Freedom to be able to go to the corner store and buy ice cream at two o’clock in the morning without having to wake up my parents.
Freedom to go to Tim Horton’s whenever I feel like an ice cap (yes, even in winter).
Freedom to go out with friends and not have to carpool in somebody’s minivan.
Ah, freedom– so close. Only one little road test away.
Getting a driver’s licence is one of the many checkpoints that lay between childhood and the adult world. When I got my learner’s licence, I was determined to enter the adult world of driving as quickly as possible.
Alas, my journey was not so speedy.
It turns out that the brake pedal and the gas pedal are right next to one another, and that they are remarkably easy to get mixed up.
Steering is also very difficult when the nearest thing I’ve ever done to driving is riding horses. Horses can steer themselves and won’t go careening onto the edge of the road out on Pitt Polder. Needless to say my mother grabbed the wheel and saved us both from the ditch.
There are many other reasons that I’m not a fantastic driver. The most apparent reason is that sometimes I get exceedingly nervous.
Why? I’m not sure.
I take lessons. I’ve studied the driving book I got from my instructor. Since the infamous ‘Polder Incident,’ I’ve learned better steering and the difference between the brake and the gas pedal (one is skinnier than the other, but please don’t put me on the spot and ask which one it is).
Still, I am sometimes petrified when I sit myself down in the driver’s seat and buckle up. I believe it has something to do with my wide repertoire of ‘Driving Horror Stories.’
Whenever I drive, in the back of my mind I’m replaying different stories about insane driving situations told to me by friends and family. Sometimes I think of times where I’ve been in strange or surreal driving scenarios with my family. The most recent chapter in my book of driving misadventures took place in New Westminster.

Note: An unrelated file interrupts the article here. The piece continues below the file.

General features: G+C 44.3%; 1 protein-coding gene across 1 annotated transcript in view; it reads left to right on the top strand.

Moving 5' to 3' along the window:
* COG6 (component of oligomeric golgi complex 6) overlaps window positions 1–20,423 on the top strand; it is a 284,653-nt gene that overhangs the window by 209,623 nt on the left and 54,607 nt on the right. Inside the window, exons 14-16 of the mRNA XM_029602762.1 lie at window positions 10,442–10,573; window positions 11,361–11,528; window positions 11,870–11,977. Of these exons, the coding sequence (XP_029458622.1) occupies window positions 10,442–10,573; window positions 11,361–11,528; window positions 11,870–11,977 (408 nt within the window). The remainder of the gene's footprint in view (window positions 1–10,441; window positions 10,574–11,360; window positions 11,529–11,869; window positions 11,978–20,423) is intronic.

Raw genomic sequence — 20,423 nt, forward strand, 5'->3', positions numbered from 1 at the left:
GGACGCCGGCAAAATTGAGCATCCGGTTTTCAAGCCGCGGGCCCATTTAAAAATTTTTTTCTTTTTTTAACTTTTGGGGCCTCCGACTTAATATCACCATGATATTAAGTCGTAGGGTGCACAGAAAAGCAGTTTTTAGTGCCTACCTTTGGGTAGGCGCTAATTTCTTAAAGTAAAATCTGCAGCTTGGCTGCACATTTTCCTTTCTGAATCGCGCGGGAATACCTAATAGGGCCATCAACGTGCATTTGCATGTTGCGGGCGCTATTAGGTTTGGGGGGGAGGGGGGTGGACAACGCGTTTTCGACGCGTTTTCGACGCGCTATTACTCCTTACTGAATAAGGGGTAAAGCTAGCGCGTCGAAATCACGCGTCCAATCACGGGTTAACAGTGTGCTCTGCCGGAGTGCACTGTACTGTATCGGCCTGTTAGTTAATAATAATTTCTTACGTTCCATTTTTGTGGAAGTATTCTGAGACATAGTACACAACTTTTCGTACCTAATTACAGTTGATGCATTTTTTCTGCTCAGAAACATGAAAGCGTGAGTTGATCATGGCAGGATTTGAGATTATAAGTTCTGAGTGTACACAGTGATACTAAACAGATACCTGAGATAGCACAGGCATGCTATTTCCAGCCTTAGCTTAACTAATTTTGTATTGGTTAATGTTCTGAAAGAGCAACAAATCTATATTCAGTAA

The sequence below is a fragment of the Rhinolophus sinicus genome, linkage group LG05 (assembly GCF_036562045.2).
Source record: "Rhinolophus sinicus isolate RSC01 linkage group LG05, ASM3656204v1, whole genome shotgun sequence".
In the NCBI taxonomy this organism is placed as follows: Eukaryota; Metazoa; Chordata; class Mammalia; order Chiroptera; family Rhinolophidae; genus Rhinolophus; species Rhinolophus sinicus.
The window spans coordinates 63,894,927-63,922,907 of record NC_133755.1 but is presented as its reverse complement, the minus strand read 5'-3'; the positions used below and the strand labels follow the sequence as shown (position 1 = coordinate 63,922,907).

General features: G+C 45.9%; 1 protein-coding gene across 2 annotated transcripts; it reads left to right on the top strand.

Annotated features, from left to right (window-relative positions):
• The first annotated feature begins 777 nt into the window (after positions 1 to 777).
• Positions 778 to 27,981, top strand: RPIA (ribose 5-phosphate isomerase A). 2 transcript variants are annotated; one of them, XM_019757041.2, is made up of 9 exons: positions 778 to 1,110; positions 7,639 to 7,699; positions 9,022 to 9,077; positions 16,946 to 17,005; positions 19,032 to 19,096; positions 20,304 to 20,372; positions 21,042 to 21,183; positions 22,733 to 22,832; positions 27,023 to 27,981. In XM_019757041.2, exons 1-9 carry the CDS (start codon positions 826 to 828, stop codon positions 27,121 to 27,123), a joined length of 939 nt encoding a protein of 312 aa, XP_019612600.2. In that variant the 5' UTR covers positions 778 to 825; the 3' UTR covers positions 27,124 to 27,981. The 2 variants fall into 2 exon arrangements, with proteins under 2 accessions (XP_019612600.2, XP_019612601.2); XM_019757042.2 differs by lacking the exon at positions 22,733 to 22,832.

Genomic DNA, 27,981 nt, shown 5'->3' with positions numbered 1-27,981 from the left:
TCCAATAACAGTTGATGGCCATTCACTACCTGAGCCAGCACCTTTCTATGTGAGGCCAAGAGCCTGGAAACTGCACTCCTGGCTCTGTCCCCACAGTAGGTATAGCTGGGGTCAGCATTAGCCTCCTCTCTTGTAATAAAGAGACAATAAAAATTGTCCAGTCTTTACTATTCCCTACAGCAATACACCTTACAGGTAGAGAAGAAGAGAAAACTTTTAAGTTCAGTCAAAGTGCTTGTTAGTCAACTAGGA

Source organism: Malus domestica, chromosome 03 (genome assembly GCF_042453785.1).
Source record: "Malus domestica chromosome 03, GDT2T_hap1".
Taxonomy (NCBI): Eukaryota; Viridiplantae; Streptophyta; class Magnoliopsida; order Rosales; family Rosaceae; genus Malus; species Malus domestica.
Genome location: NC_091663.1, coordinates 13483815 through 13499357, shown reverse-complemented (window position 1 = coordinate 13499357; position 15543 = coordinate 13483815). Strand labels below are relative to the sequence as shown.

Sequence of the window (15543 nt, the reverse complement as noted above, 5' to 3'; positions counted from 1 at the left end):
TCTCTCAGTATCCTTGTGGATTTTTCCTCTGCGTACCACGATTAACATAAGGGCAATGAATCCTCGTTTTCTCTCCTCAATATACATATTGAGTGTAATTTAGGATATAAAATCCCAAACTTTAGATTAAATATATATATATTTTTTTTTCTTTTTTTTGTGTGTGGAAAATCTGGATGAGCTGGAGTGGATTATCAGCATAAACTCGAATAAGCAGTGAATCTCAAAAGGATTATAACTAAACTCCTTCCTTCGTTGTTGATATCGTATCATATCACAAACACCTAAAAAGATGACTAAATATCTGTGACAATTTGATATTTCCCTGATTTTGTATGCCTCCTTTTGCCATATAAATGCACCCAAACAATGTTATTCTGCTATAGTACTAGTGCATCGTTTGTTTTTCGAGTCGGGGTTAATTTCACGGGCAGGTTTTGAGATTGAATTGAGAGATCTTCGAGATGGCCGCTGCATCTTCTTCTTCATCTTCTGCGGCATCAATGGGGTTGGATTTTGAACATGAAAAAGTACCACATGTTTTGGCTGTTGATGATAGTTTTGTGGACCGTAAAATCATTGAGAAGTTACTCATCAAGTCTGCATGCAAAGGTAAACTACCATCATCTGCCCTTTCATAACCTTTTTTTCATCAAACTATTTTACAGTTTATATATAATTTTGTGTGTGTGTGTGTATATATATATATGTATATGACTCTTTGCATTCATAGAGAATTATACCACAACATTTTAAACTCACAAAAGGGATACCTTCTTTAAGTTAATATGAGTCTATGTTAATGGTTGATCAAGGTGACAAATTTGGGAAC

Last weekend, I was picking up my grad dress from a store in the bridal district. It was early morning, but finding parking was still insane because there were people setting up for the Santa Claus parade.
The only parking space we could find was the Front Street parkade.
After I’d picked up my dress, my mother and I went back to the parkade, only to find that all of the exits had been blocked for the Santa Claus parade. We drove to all the exits and all of them were blocked by orange and white striped barriers.
Finally, we drove out an entrance and I had to jump out of the car in the pouring rain and push aside a barrier so we could get our truck out.
We thought that the ‘Great Escape’ was over when we turned out of the parkade and onto a side street, but the bottom of it was blocked. The problem was that this wasn’t a barrier that I could move aside and then replace. This time, our exit was blocked by a giant squad car.
I hopped back out of the car, now thoroughly soaked, and directed the truck between the squad car and a brick wall. The space was not even wide enough for me to lay down across, and I’m barely 5’7.”
Still, the truck managed to squeeze through and we made our escape.
It’s the insane incidents like this that like to steal my confidence away whenever I get behind the wheel. However, I think that some driving horror stories can be flipped around to become more stories of adventure.
Escaping a New Westminster parkade in the pouring rain? Sounds like the ‘Great Escape’ meets the end of Breakfast at Tiffany’s.
Everything comes back to the freedom, the independence that comes with being able to drive. I’m taking my ‘N’ test in the new year, and I’m more than ready to go on my own adventures.
What kind of an adventurer would I be if I let a little parkade drama dissuade me?
When that test date comes up, I’ll do up my seatbelt and I’ll be more than prepared – I’ll be excited.
Marlowe Evans is a
senior student at Thomas Haney and head delegate of the Model UN Delegation who writes about youth issues.